|(Flight MH370) 152 Chinese on board Malaysian Airlines flight to Beijing
Vietnamese air force planes detected two large oil slicks in the area where a Malaysia Airlines Boeing 777 vanished earlier in the day, the first sign that the aircraft carrying 239 people on board had crashed. It was on route to Beijing from Kuala Lumpur, Malaysia. (Distressed relatives at Beijing airport, await news of Chinese passengers who had boarded the missing flight).
The Malaysian plane was carrying 227 passengers, including two infants, and 12 crew members. The airline said there were 152 passengers from China, 38 from Malaysia, seven from Indonesia, six from Australia, five from India, three from the US, and others from Indonesia, France, New Zealand, Canada, Ukraine, Russia, Italy, Taiwan, the Netherlands and Austria, AP reports.
Vietnamese air force planes were part of a multinational search operation launched after Flight MH370 disappeared from radar screens less than an hour after it took off from Kuala Lumpur for Beijing early Saturday morning.
A Vietnamese government statement said the slicks were seen late Saturday off the southern tip of Vietnam and were each between 10 kilometers and 15 kilometers long. There was no confirmation that the slicks were related to the missing plane, but the statement said they were consistent with the kinds that would be produced by the two fuel tanks of a crashed jetliner.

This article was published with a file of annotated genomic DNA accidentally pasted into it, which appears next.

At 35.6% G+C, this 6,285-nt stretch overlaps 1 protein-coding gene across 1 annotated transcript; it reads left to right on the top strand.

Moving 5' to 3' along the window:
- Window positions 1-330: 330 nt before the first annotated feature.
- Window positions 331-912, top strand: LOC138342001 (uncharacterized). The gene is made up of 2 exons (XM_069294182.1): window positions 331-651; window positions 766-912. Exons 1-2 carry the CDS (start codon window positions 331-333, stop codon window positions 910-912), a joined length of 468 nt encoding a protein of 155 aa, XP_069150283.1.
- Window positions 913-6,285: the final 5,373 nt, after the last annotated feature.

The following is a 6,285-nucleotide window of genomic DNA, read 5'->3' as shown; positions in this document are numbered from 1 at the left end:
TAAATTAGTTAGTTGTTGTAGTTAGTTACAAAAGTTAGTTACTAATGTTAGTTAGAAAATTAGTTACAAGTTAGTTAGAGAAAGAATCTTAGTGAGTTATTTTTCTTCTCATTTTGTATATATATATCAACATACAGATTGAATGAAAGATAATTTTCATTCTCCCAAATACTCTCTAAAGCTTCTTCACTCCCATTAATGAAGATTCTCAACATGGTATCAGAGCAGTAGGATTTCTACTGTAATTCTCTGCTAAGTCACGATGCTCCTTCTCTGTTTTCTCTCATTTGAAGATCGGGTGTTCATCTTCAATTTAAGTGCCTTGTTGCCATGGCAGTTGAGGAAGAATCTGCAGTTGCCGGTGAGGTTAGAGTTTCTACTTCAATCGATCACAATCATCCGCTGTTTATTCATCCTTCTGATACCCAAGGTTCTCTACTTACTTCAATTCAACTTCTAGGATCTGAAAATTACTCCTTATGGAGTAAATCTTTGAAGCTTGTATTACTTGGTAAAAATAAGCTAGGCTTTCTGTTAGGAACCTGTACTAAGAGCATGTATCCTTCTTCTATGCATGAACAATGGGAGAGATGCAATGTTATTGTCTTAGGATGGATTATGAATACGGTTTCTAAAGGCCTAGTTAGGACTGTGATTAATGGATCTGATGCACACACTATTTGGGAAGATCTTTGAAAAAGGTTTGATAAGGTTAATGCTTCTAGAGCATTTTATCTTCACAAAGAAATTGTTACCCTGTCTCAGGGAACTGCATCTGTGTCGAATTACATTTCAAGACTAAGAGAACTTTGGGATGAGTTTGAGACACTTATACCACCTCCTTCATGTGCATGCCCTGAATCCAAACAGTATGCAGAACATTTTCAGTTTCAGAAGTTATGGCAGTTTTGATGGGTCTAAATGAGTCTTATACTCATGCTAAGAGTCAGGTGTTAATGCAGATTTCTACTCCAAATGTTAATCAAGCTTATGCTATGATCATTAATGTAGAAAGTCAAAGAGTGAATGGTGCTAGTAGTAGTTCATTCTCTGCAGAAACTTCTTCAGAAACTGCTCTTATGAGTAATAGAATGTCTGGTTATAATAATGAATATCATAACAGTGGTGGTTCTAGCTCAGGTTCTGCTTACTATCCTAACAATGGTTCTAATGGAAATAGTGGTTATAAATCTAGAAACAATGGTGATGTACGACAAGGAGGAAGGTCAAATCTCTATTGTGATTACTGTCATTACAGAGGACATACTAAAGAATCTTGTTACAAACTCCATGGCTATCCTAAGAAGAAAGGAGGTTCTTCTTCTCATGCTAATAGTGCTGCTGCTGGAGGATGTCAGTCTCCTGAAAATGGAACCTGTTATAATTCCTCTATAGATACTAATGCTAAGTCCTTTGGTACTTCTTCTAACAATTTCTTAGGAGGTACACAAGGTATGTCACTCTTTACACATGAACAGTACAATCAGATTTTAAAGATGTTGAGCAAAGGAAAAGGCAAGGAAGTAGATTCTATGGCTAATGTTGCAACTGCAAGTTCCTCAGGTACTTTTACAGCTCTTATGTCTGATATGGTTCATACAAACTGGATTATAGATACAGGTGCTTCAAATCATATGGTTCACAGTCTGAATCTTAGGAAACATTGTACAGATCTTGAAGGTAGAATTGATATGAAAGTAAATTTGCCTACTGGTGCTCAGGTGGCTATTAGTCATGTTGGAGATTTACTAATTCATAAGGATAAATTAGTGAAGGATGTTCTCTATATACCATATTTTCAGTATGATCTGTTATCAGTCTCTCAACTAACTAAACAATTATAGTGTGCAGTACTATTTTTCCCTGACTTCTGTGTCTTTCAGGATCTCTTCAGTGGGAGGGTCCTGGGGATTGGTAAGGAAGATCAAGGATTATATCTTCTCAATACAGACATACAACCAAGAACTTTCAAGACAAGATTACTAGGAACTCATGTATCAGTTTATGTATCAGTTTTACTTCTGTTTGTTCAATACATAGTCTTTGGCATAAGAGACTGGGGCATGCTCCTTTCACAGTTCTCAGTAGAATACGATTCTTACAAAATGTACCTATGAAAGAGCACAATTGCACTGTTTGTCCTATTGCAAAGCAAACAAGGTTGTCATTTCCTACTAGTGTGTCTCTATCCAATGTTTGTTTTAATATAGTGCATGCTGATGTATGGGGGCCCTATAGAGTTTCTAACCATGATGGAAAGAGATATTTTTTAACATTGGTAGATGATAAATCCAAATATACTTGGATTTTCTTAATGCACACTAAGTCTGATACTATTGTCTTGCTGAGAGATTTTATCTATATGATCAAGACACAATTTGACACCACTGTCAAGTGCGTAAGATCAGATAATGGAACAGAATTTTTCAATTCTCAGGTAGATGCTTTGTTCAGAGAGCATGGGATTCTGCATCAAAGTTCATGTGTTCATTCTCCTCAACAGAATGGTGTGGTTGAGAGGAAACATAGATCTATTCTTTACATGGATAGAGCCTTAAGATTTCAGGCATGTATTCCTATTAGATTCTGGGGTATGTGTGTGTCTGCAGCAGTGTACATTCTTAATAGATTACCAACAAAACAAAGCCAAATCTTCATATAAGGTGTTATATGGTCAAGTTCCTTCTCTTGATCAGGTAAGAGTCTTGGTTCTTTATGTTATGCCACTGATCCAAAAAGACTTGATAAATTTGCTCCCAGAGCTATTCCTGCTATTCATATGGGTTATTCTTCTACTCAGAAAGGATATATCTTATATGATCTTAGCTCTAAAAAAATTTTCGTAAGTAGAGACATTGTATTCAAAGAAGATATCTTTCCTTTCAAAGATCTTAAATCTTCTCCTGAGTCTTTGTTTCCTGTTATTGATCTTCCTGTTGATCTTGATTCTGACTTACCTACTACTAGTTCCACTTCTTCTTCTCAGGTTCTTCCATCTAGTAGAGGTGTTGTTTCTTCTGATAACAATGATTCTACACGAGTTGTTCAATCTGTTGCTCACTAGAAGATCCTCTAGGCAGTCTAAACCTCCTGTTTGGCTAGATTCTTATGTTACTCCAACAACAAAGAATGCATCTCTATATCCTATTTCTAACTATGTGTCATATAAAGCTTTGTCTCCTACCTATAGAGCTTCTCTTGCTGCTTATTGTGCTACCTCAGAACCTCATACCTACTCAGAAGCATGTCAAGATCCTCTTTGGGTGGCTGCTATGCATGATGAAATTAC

Two-thirds of the missing plane's passengers were from China, while others were from elsewhere in Asia, North America and Europe.
Malaysia Airlines chief executiveAhmad Jauhari Yahya said there was no indication that the pilots had sent a distress signal, suggesting that whatever happened to the plane occurred quickly and possibly catastrophically.
The plane was last detected on radar at 1:30 a.m local time around where the South China Sea meets the Gulf of Thailand, authorities in Malaysia and Vietnam said.
Lai Xuan Thanh, director of Vietnam's civil aviation authority, said air traffic officials in the country never made contact with the plane.
The plane “lost all contact and radar signal one minute before it entered Vietnam's air traffic control,'' Lt. Gen. Vo Van Tuan, deputy chief of staff of the Vietnamese army, said in a statement.
The South China Sea is a tense region with competing territorial claims that have led to several low-level conflicts, particularly between China and the Philippines. That antipathy briefly faded as China, the Philippines, Vietnam, Singapore and Malaysia all sent ships and planes to the region.
Malaysian Prime Minister Najib Razak said that Malaysia had dispatched 15 planes and nine ships to the area, and that the U.S. Navy was sending some planes as well. Singapore, China and Vietnam also were sending aircraft.
It's not uncommon for it to take several days to find the wreckage of aircraft floating on the ocean. Locating and then recovering the flight data recorders, vital to any investigation, can take months or even years.
“In times of emergencies like this, we have to show unity of efforts that transcends boundaries and issues,'' said Lt. Gen. Roy Deveraturda, commander of the Philippine military's Western Command.